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Journal of Community Health

, Volume 31, Issue 5, pp 430–451 | Cite as

The Differing Views on Insanity of Two Nineteenth Century Forensic Psychiatrists

  • Allen D. Spiegel
  • Florence Kavaler
Article

Abstract

Dr. Charles H. Nichols and Dr. John P. Gray were the two foremost forensic psychiatrists in the latter half of the nineteenth century in the U.S. However, their rationales differed dramatically. They were involved in four notable murder trials where insanity issues arose: one was a trial for the murderer of a Union officer during the Civil War; in another, a conspirator was tried for the assassination of President Abraham Lincoln; in the third, a temporary insanity plea was supported by a medical expert for the first time in a U.S. courtroom; and the fourth was the trial of the assassin of President James A. Garfield. Pointedly, their differing viewpoints still remain controversial today.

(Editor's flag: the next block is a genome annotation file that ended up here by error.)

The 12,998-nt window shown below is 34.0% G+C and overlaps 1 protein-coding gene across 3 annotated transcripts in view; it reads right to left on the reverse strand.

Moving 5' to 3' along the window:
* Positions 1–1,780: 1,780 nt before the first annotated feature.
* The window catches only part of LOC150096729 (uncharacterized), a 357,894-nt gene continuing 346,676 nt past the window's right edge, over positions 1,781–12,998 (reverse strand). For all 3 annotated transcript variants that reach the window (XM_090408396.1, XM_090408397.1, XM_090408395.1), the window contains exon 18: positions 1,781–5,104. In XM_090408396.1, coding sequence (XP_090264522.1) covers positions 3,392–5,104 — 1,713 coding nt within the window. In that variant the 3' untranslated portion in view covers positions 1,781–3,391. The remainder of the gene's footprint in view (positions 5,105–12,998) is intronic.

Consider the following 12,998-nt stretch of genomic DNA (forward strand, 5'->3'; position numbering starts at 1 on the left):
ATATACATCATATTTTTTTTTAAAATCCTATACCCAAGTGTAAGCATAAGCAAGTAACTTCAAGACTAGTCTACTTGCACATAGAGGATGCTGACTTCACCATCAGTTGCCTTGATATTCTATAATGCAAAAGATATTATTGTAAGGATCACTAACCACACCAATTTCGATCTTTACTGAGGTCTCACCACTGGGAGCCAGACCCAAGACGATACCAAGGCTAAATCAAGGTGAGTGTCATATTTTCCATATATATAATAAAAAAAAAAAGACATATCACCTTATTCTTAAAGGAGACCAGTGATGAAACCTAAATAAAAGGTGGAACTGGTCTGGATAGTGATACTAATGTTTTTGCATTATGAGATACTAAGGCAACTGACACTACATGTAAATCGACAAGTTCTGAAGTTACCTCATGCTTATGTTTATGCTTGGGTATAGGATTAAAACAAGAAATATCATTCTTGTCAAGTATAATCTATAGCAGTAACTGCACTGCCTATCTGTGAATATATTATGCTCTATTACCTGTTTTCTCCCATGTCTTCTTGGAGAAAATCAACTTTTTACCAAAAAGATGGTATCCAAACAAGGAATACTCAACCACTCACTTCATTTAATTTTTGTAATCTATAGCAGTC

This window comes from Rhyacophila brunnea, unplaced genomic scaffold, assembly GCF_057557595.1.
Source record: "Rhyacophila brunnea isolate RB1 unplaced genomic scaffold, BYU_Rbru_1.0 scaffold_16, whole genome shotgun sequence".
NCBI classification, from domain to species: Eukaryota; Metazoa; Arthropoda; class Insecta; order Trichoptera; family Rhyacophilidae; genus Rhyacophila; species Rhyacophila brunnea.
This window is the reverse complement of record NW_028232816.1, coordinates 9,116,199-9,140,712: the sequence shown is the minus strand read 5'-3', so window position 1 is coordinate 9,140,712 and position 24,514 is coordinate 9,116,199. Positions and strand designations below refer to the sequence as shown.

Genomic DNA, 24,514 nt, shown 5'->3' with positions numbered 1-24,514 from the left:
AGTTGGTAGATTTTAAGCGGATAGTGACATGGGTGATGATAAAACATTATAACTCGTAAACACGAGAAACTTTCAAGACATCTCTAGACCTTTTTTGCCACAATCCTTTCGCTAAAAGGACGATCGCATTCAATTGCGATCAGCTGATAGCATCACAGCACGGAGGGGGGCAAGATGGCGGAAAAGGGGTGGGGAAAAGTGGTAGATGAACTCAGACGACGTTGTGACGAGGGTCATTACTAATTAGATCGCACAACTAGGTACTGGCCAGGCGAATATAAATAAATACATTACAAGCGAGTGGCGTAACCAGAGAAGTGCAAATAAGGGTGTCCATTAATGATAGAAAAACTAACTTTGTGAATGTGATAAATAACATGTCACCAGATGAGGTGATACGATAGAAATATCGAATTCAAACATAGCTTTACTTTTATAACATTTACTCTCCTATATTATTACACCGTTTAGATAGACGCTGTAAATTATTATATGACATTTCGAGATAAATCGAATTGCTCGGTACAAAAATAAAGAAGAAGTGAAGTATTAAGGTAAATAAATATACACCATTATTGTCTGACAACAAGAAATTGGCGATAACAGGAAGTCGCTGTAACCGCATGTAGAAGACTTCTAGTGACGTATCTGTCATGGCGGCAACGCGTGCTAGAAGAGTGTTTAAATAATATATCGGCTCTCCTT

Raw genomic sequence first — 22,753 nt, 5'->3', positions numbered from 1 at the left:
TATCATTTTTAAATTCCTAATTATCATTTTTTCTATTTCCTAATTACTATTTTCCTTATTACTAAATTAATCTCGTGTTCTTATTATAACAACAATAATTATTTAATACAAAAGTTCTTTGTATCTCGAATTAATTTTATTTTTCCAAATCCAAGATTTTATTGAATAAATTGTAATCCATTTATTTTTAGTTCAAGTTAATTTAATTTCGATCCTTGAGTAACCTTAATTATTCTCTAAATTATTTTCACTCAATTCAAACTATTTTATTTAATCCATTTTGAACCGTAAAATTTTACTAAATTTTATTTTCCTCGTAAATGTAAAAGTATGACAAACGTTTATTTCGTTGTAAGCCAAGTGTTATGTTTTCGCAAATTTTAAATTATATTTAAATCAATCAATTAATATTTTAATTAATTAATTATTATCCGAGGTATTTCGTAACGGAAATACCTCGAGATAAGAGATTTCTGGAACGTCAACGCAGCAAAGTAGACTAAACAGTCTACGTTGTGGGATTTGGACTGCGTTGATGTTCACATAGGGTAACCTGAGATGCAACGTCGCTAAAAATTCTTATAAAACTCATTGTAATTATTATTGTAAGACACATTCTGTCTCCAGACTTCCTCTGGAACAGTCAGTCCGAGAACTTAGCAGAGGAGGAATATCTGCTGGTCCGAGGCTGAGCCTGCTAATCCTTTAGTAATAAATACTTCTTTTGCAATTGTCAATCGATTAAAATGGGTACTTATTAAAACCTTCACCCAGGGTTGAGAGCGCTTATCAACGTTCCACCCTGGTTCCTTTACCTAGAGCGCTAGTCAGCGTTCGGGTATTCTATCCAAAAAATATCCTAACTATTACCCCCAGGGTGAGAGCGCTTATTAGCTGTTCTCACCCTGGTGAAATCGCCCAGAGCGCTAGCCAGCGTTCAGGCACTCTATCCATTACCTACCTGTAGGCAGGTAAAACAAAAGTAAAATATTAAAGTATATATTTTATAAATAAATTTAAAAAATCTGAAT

Keywords

Abraham Lincoln insanity expert medical opinion murder assassination 

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Copyright information

© Springer Science+Business Media, Inc. 2006

Authors and Affiliations

  1. 1.Department of Preventive Medicine and Community HealthState University of New York, Downstate Medical Center, College of MedicineBrooklynUSA

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